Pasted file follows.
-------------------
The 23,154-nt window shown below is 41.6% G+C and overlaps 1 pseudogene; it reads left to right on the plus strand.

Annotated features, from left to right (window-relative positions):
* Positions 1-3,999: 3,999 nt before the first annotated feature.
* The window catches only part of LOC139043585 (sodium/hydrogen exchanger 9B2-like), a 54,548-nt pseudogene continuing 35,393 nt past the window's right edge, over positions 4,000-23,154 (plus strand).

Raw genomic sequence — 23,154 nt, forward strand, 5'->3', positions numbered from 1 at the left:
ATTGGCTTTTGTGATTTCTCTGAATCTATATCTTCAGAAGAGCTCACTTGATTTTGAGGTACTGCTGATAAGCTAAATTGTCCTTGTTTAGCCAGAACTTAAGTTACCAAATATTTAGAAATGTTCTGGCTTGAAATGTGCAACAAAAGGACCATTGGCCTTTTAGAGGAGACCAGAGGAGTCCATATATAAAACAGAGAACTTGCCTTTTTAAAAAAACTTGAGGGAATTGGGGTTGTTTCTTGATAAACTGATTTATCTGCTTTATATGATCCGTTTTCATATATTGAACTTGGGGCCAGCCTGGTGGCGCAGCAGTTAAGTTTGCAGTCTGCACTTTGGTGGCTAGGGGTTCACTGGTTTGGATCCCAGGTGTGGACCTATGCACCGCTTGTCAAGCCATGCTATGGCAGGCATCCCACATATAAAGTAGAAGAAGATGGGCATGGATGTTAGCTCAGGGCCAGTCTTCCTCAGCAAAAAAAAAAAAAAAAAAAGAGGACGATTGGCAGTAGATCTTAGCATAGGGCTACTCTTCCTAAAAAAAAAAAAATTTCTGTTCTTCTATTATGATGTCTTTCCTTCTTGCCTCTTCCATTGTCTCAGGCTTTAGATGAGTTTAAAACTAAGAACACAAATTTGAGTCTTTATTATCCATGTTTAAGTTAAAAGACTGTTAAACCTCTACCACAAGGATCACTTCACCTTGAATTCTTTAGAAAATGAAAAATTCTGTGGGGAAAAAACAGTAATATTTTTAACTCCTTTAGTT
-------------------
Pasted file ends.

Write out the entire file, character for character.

The 23,154-nt window shown below is 41.6% G+C and overlaps 1 pseudogene; it reads left to right on the plus strand.

Annotated features, from left to right (window-relative positions):
* Positions 1-3,999: 3,999 nt before the first annotated feature.
* The window catches only part of LOC139043585 (sodium/hydrogen exchanger 9B2-like), a 54,548-nt pseudogene continuing 35,393 nt past the window's right edge, over positions 4,000-23,154 (plus strand).

Raw genomic sequence — 23,154 nt, forward strand, 5'->3', positions numbered from 1 at the left:
ATTGGCTTTTGTGATTTCTCTGAATCTATATCTTCAGAAGAGCTCACTTGATTTTGAGGTACTGCTGATAAGCTAAATTGTCCTTGTTTAGCCAGAACTTAAGTTACCAAATATTTAGAAATGTTCTGGCTTGAAATGTGCAACAAAAGGACCATTGGCCTTTTAGAGGAGACCAGAGGAGTCCATATATAAAACAGAGAACTTGCCTTTTTAAAAAAACTTGAGGGAATTGGGGTTGTTTCTTGATAAACTGATTTATCTGCTTTATATGATCCGTTTTCATATATTGAACTTGGGGCCAGCCTGGTGGCGCAGCAGTTAAGTTTGCAGTCTGCACTTTGGTGGCTAGGGGTTCACTGGTTTGGATCCCAGGTGTGGACCTATGCACCGCTTGTCAAGCCATGCTATGGCAGGCATCCCACATATAAAGTAGAAGAAGATGGGCATGGATGTTAGCTCAGGGCCAGTCTTCCTCAGCAAAAAAAAAAAAAAAAAAAGAGGACGATTGGCAGTAGATCTTAGCATAGGGCTACTCTTCCTAAAAAAAAAAAAATTTCTGTTCTTCTATTATGATGTCTTTCCTTCTTGCCTCTTCCATTGTCTCAGGCTTTAGATGAGTTTAAAACTAAGAACACAAATTTGAGTCTTTATTATCCATGTTTAAGTTAAAAGACTGTTAAACCTCTACCACAAGGATCACTTCACCTTGAATTCTTTAGAAAATGAAAAATTCTGTGGGGAAAAAACAGTAATATTTTTAACTCCTTTAGTT